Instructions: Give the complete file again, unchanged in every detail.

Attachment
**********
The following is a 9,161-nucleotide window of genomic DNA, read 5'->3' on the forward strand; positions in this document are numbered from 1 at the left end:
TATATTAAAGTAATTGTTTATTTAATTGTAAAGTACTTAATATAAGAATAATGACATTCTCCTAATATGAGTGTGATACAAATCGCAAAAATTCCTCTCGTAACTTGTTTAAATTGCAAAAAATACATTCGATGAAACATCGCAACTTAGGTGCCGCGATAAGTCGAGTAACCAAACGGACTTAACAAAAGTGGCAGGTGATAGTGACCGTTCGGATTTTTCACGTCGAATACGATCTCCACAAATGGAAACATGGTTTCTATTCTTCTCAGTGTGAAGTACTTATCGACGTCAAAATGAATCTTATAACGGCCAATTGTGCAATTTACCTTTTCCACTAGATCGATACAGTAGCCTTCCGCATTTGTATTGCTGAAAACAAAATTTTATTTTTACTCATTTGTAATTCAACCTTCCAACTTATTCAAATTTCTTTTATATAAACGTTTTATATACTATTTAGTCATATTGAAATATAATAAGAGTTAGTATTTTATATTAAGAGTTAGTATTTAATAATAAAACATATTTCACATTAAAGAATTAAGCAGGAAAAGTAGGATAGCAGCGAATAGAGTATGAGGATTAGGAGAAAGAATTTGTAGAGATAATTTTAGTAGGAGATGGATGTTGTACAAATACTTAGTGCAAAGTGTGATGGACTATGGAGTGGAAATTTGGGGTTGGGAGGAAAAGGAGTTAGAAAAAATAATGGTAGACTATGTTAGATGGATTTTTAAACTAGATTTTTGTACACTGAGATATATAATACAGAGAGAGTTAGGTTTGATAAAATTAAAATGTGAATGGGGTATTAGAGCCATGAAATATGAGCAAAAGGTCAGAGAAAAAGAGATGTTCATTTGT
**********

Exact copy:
The following is a 9,161-nucleotide window of genomic DNA, read 5'->3' on the forward strand; positions in this document are numbered from 1 at the left end:
TATATTAAAGTAATTGTTTATTTAATTGTAAAGTACTTAATATAAGAATAATGACATTCTCCTAATATGAGTGTGATACAAATCGCAAAAATTCCTCTCGTAACTTGTTTAAATTGCAAAAAATACATTCGATGAAACATCGCAACTTAGGTGCCGCGATAAGTCGAGTAACCAAACGGACTTAACAAAAGTGGCAGGTGATAGTGACCGTTCGGATTTTTCACGTCGAATACGATCTCCACAAATGGAAACATGGTTTCTATTCTTCTCAGTGTGAAGTACTTATCGACGTCAAAATGAATCTTATAACGGCCAATTGTGCAATTTACCTTTTCCACTAGATCGATACAGTAGCCTTCCGCATTTGTATTGCTGAAAACAAAATTTTATTTTTACTCATTTGTAATTCAACCTTCCAACTTATTCAAATTTCTTTTATATAAACGTTTTATATACTATTTAGTCATATTGAAATATAATAAGAGTTAGTATTTTATATTAAGAGTTAGTATTTAATAATAAAACATATTTCACATTAAAGAATTAAGCAGGAAAAGTAGGATAGCAGCGAATAGAGTATGAGGATTAGGAGAAAGAATTTGTAGAGATAATTTTAGTAGGAGATGGATGTTGTACAAATACTTAGTGCAAAGTGTGATGGACTATGGAGTGGAAATTTGGGGTTGGGAGGAAAAGGAGTTAGAAAAAATAATGGTAGACTATGTTAGATGGATTTTTAAACTAGATTTTTGTACACTGAGATATATAATACAGAGAGAGTTAGGTTTGATAAAATTAAAATGTGAATGGGGTATTAGAGCCATGAAATATGAGCAAAAGGTCAGAGAAAAAGAGATGTTCATTTGT